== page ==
4. Cheryl, I agree. We are affronted with so much "achieving" on the screen. So many ideas. Many of which are wonderful, but constantly watching what others do, what works for them, can be tricky. We have to choose not to compare or feel compelled to do something similar for our own. That was actually one of my hesitations with blogging. I don't ever want my blog to make anyone feel that way. I just offer what works for us, with a hope something I have learned might be of value to someone. I love the way your mother gave you summer freedom. And I have also accepted that during the school year, much of their "work" is school and the routine we keep during those months. You're a wonderful voice out there. Thanks for your thoughts!

    Cindy - The five weeks of summer you were going to be home - Lol!! And "Summer Goals Fail." ;) In retrospect I bed it won't feel like that at all. I love that you had them (at least) make goals! Sometimes we have to simply move with the flow of our family. Too much forcing on my end usually lends to contention. Your comment reminds me of Wirthlin's adage: "come what may and love it." I can tell your family life is full of good teaching. Thanks for your comment. xo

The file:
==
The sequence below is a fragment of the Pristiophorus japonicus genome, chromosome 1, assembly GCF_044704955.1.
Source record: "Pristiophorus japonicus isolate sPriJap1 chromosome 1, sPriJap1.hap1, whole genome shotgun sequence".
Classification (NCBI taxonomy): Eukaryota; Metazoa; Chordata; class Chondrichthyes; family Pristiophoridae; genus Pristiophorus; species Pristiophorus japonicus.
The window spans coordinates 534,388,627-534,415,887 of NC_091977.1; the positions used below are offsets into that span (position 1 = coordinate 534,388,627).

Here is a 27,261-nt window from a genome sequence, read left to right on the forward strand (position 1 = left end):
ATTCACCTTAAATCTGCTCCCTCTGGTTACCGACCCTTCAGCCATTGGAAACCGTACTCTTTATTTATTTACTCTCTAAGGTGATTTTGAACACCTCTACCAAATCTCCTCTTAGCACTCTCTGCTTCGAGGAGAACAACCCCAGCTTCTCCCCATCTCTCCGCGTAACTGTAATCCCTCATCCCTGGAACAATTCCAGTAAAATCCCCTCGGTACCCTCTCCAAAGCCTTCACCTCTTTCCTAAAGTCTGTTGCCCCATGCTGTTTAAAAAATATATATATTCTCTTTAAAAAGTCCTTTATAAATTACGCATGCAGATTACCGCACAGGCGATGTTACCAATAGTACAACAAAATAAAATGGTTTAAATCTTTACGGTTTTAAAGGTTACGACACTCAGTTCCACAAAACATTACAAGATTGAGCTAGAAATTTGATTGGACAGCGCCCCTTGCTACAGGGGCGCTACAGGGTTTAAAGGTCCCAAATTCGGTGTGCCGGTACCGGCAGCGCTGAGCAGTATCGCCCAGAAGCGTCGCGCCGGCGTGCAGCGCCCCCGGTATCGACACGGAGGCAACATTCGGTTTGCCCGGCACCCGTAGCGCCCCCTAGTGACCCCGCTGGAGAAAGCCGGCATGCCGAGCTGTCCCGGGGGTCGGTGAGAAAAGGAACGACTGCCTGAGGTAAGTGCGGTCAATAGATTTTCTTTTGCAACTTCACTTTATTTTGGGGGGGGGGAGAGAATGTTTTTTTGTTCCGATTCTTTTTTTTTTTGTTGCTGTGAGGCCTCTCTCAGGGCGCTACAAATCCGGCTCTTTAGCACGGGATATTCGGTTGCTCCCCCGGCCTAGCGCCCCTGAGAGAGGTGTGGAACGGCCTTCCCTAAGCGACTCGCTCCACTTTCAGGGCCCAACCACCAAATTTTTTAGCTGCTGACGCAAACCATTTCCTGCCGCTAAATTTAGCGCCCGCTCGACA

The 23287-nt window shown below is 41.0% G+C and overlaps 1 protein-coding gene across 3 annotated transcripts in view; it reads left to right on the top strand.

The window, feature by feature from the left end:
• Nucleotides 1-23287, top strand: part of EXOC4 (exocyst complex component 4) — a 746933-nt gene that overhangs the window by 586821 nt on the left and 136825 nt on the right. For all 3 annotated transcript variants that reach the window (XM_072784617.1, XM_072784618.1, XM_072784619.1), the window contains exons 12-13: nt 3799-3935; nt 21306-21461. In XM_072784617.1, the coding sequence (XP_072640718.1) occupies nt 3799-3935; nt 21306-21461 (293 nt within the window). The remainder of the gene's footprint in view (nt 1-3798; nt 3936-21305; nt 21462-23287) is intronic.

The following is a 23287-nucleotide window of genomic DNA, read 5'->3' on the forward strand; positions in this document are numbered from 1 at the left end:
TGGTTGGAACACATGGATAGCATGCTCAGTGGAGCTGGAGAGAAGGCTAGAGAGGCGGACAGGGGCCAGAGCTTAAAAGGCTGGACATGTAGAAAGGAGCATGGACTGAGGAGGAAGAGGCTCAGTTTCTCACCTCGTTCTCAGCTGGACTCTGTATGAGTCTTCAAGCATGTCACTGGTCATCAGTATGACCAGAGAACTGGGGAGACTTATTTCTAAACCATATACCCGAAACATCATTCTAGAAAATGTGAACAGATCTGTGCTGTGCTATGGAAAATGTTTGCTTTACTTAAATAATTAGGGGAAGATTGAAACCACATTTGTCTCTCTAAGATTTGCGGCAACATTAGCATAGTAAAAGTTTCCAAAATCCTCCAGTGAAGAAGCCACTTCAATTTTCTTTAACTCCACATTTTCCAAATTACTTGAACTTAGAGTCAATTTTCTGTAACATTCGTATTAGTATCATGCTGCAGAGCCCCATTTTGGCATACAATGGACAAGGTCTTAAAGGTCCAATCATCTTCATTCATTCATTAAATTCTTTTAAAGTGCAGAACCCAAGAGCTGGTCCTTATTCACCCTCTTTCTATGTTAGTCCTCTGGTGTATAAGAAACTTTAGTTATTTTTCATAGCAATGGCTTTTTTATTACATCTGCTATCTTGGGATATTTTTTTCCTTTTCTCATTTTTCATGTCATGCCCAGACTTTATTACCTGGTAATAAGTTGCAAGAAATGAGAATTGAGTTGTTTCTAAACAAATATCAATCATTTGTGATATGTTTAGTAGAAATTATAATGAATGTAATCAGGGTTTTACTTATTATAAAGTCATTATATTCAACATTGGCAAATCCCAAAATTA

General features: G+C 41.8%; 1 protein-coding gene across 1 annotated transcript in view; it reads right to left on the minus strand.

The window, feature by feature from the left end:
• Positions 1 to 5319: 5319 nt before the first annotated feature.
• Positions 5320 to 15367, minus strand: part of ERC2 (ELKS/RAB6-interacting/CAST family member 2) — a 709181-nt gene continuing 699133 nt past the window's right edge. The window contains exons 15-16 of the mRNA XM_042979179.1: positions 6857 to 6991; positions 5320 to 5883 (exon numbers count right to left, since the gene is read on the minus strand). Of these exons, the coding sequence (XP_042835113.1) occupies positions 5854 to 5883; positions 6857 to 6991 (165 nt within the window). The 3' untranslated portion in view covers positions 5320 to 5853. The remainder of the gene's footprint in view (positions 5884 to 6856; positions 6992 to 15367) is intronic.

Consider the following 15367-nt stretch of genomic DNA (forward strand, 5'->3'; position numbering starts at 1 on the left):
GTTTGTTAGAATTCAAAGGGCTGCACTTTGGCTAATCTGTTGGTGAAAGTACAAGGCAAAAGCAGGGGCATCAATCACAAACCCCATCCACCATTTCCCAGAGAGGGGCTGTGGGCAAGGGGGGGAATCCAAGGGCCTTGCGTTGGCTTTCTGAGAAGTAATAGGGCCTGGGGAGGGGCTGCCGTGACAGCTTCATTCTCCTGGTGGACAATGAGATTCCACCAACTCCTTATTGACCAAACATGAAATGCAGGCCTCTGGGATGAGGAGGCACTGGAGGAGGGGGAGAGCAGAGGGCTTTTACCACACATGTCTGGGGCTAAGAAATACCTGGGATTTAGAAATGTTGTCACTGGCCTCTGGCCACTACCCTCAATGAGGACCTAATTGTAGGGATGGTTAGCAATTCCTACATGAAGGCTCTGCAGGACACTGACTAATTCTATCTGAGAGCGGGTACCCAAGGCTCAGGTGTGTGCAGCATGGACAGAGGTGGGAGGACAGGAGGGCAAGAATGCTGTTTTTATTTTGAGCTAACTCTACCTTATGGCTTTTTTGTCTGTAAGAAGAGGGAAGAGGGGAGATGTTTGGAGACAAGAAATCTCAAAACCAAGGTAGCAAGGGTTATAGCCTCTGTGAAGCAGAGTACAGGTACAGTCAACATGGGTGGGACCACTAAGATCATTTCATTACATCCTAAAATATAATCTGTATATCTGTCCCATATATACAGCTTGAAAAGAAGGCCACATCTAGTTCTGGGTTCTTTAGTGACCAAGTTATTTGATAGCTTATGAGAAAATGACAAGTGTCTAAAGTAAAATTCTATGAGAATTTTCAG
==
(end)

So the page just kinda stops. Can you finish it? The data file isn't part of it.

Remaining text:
5. What I love about photos is that when you look back through them you realize how enriching life is when the day to day hum drum makes it feel not quite as much so. Wonderful summer! And you totally left out the amazing family reunion you planned. That was like a stay-vacation! Park City and Mt. Timpanogas! Seriously awesome times. - Bec

  6. Oh and the pic with the Lenhardt boys - those boys radiate light! Let their mom know I said that. But as a mom of boys I loved that pic and so hope that my boys always radiate light. Also, loved the pic with Dave, and Doug with the campfire and rainbow and Dave Carlston with Parker....what a blessing to be surrounded by such good examples. These are all great men who I highly admire. - B

  7. How did I miss this post before? I love everything about it and everything about you.

    And your sister's comment is incredibly kind.


Related Posts with Thumbnails